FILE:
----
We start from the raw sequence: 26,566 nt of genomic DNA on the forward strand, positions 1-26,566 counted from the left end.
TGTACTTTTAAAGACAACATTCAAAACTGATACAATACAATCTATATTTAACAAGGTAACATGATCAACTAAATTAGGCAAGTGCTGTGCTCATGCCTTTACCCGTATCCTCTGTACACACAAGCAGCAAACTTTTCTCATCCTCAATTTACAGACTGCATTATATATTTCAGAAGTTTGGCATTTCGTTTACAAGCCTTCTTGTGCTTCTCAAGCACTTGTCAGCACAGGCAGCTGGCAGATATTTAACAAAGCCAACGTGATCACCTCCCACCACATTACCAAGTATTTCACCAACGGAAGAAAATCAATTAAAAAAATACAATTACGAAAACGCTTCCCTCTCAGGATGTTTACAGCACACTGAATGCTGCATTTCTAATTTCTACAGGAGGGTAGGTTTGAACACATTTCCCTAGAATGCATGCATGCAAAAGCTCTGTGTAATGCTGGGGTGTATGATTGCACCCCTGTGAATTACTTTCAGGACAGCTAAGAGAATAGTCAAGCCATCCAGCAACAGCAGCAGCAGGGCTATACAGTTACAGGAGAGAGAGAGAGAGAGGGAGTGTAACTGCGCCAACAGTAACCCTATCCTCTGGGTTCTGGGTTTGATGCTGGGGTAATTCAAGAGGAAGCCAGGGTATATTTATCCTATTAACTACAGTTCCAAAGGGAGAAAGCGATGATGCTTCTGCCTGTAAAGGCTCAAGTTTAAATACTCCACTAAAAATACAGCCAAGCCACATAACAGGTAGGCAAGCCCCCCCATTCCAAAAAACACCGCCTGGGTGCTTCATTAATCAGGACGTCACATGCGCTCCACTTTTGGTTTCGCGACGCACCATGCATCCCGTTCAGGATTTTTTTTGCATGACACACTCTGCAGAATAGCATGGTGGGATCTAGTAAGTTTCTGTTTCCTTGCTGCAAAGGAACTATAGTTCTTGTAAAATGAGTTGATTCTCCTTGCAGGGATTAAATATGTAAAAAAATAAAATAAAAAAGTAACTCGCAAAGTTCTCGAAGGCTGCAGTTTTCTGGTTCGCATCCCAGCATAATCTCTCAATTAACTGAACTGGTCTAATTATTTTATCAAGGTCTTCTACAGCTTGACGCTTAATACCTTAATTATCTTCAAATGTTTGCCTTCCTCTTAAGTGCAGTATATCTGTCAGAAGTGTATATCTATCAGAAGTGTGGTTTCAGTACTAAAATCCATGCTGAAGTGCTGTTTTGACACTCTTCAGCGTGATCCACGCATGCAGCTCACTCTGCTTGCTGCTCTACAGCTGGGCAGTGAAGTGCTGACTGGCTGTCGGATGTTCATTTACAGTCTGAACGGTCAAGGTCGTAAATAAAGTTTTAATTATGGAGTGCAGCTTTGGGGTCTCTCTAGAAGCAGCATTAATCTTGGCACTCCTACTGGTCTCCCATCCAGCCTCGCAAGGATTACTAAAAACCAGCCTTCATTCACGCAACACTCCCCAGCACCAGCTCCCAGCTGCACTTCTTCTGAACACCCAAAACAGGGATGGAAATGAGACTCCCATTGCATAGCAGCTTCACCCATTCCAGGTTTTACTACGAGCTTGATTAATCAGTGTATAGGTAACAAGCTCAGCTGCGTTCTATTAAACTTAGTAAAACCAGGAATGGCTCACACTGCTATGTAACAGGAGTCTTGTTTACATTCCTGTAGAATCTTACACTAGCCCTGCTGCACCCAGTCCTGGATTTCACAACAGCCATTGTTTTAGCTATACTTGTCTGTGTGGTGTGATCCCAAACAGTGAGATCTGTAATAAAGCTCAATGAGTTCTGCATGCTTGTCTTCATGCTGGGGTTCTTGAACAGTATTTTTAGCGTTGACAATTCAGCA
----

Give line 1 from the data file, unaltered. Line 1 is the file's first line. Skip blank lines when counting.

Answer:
We start from the raw sequence: 26,566 nt of genomic DNA on the forward strand, positions 1-26,566 counted from the left end.